I murdered all those “darling” paragraphs. Excruciating, but I had to do it because when you settle for “okay” you have zero chance to get to “great.”

Sometimes the best and quickest way to fix problems (in your novel or your life) is to cut stuff out. That time-sucking hobby which generates more frustration than fun? Whack it.

Invite honest feedback.

“You need some ‘beta readers,” the experts told me. “People who understand the elements of a good story,” they said. “People who will look critically at what you’ve written and gently tell you the truth,” they said.

They might as well have asked me to walk through downtown Ruston butt nekkid during the Peach Festival. This was terrifying to me! You want me to ask other people to show me all the places and ways I screwed up?! Give them permission to tell me where my efforts suck?! Invite criticism?!

I gulped, swallowed, and said, “okay.” Then I unveiled my story to about 20 friends.

Smartest thing I ever did! Because I picked sharp, trustworthy folks, I experienced lots of gracious truth, and some extremely practical help. When about ten readers cited the same “problem” in my story, guess what? They helped me see a flaw I never would have noticed on my own.

I’m convinced “inviting feedback” isn’t just good for would-be novelists. It’s also the way to edit our lives and make them better.

What wise, trusted friends have you given permission to “read your life” and speak into it when they see rough places? Have you encouraged them—begged them—to tell you the truth about your blind spots? Your life will get better if you do. It won’t if you don’t.

Take constructive criticism to heart.

In the next few days, I will sit down with all the valuable feedback I’ve received from my beta readers. And I will go back through my manuscript sentence-by-sentence, page-by-page, one more time.

I will thoughtfully weigh every suggestion. I will ask, “Is this recommended change just a matter of personal preference, or is it required for literary excellence?”

You see, it’s not enough just to receive good advice, or even to listen to constructive criticism. For a story (or a life) to improve, you have to implement the wise counsel you are blessed to get.

Life doesn’t have a “rough draft mode” where we get to work out most of the kinks out of the view of others. But through rigorous evaluation, lots of ruthless deleting, humbly inviting feedback, and taking constructive criticism to heart, we can edit the stories we are telling with our lives into something far better.

How writing a novel is like going to divinity school

DiplomaWhen I finally decided (after years of procrastination) to sit down and tackle one of the top items on my bucket list—writing a novel—I had no idea that immersing myself in fiction would give me a better view of truth. Here are four surprising things I learned:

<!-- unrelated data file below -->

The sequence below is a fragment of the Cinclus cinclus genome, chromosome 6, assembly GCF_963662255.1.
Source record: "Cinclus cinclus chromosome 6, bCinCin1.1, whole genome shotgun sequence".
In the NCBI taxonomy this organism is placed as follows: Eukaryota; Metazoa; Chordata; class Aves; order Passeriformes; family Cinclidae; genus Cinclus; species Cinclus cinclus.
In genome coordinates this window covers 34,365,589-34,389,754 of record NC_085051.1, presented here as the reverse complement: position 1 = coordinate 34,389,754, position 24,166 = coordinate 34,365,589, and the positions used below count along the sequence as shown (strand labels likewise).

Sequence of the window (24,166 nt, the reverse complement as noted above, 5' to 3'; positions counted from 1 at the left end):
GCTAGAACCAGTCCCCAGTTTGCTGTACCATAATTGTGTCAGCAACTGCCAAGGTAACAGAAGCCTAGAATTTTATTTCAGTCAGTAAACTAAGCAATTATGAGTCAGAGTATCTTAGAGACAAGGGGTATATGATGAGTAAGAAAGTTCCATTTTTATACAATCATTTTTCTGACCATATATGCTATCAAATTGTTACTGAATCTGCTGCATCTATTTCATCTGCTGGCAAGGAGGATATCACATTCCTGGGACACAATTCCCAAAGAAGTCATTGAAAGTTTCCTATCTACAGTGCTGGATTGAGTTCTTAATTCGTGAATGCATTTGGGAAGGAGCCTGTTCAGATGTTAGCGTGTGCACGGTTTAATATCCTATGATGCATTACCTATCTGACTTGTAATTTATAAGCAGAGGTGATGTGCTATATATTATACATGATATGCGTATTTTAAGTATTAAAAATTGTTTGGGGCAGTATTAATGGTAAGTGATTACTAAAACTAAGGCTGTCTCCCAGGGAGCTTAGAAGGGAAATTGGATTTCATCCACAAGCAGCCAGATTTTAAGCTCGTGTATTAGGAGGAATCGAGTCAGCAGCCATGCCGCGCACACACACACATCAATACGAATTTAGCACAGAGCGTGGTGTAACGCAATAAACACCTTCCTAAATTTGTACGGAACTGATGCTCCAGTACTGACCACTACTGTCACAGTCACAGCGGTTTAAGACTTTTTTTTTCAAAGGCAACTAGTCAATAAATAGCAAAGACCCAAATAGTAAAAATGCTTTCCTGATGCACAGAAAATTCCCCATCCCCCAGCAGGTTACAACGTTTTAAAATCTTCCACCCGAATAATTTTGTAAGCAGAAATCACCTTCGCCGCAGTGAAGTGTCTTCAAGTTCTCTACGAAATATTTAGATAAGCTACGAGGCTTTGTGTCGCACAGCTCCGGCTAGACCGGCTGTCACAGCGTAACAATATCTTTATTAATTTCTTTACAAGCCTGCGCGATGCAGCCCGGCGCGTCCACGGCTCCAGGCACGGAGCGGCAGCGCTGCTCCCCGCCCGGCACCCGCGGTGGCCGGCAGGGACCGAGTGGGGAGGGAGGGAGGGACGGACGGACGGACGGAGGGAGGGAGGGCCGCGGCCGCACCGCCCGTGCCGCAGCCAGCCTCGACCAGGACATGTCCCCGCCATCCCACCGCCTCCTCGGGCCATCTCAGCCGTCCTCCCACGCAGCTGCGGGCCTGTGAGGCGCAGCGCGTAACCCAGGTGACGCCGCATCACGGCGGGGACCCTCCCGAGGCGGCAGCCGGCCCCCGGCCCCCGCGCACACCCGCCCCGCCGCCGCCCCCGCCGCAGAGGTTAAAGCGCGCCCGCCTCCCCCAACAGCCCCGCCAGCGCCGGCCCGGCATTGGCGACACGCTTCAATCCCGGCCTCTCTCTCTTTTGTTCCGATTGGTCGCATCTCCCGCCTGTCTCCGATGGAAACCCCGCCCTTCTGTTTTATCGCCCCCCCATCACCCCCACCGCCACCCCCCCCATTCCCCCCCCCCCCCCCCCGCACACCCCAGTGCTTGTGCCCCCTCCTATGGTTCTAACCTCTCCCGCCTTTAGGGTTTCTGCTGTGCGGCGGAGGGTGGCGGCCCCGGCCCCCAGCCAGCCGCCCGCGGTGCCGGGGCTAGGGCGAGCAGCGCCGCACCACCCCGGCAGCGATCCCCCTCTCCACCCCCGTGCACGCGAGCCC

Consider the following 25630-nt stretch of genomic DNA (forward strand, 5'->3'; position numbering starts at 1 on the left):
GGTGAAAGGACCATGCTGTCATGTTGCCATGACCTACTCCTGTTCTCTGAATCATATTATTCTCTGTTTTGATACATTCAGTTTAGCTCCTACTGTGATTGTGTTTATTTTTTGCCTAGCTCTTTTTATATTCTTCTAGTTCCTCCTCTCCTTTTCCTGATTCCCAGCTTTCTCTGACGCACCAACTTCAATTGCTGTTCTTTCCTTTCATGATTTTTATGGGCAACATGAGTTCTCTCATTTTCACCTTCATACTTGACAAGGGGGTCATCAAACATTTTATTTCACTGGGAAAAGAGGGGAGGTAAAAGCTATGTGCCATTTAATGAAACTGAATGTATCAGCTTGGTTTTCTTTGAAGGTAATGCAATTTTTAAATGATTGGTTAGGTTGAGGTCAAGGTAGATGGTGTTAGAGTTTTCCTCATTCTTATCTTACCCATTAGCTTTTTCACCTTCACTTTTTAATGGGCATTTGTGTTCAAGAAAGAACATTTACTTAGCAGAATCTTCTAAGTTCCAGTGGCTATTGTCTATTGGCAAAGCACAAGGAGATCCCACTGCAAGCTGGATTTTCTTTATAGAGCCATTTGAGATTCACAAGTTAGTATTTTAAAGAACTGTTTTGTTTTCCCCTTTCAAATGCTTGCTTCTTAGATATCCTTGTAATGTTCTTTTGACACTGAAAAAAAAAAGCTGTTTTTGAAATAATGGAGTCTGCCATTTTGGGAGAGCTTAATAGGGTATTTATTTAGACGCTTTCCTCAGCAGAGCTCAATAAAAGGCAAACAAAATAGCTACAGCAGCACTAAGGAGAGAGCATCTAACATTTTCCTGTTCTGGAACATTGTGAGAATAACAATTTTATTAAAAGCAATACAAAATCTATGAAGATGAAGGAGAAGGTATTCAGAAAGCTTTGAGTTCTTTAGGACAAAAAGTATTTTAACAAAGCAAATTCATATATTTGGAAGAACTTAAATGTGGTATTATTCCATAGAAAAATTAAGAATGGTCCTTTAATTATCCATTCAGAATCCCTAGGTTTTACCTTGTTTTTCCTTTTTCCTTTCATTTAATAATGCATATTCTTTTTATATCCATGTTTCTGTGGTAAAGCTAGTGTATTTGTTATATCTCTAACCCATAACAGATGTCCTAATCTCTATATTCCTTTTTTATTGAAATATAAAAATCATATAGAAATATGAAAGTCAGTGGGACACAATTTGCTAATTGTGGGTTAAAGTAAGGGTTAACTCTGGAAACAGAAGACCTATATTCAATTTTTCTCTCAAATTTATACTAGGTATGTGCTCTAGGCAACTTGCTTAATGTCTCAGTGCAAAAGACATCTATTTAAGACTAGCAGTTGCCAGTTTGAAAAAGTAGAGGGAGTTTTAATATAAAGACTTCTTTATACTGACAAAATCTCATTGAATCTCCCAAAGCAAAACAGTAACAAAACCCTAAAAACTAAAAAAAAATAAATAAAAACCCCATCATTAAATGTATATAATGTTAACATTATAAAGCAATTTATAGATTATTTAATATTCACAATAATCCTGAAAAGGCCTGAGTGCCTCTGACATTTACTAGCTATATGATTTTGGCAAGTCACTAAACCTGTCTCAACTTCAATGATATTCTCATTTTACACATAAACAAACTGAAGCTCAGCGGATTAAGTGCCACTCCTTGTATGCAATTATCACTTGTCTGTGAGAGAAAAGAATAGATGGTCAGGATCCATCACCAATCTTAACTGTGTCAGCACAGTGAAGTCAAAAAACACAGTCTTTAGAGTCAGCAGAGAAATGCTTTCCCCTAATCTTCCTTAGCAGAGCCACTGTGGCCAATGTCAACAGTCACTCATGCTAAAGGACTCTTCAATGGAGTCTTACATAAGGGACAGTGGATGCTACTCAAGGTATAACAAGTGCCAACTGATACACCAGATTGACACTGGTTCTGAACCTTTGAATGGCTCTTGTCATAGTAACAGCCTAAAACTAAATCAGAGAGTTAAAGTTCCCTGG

I learned about creation.

Christian theology states that God created all things, but that he made people “in His image” (Genesis 1-2). This phrase means a lot of things, but at a most basic level it means the Creator created us with the capacity to create. In other words, we reflect and resemble our Maker when we make things.

I told someone the other day that writing this novel was maybe the most “god-like” thing I’ve ever done. In effect I created “a world” that didn’t exist…until I imagined it and typed it into being.

Now, because I’m not God, I didn’t bat 1.000 in my creative efforts–not even close. Lots of days I wrote mostly dreck, and when I stood back and honestly inspected the fruit of my labor, I had no choice but to pronounce, “It is…sucky!” But there were other times—for example, the day I brought into being a character named Ollie—that I was able to assess, smile with joy, and say from the heart, “It is …good!”

It’s worth saying here that creativity doesn’t only apply to artsy endeavors like singing, painting, sculpting, or writing. Remember when all those dorky, chain-smoking engineers in Apollo 13 had to quickly design an emergency air filter out of a couple of socks and canisters, some duct tape, spare hoses, and a bungee cord? That was artistry at its finest!

My point is, we think of Shakespeare or Rembrandt as “creative types,” and rightly so. But they were no more innovative and ingenious than MacGyver. Everyone is creative—just in different ways.

I learned about the mysterious interplay between an “in-control” God and strong-willed (often “out-of-control”) humans.

When I began, seasoned writers inquired: Are you going to be a “plotter” (i.e., a writer who carefully plots out and outlines your story in advance)? Or will you be a “pantser” (i.e., a writer who just writes “by the seat of your pants”)?

I decided to be a plotter. And in that, I got to experience the fascinating dynamic of a story that is both predetermined and filled with surprises. As the author and creator, I pretty much “fixed” the story arc and conclusion. Yet within those “set” limits, my characters had lots of freedom. They were given agency to make choices. And with that they “helped” me fashion my world. They were junior partners, important helpers in the work of creation.

I learned about grace.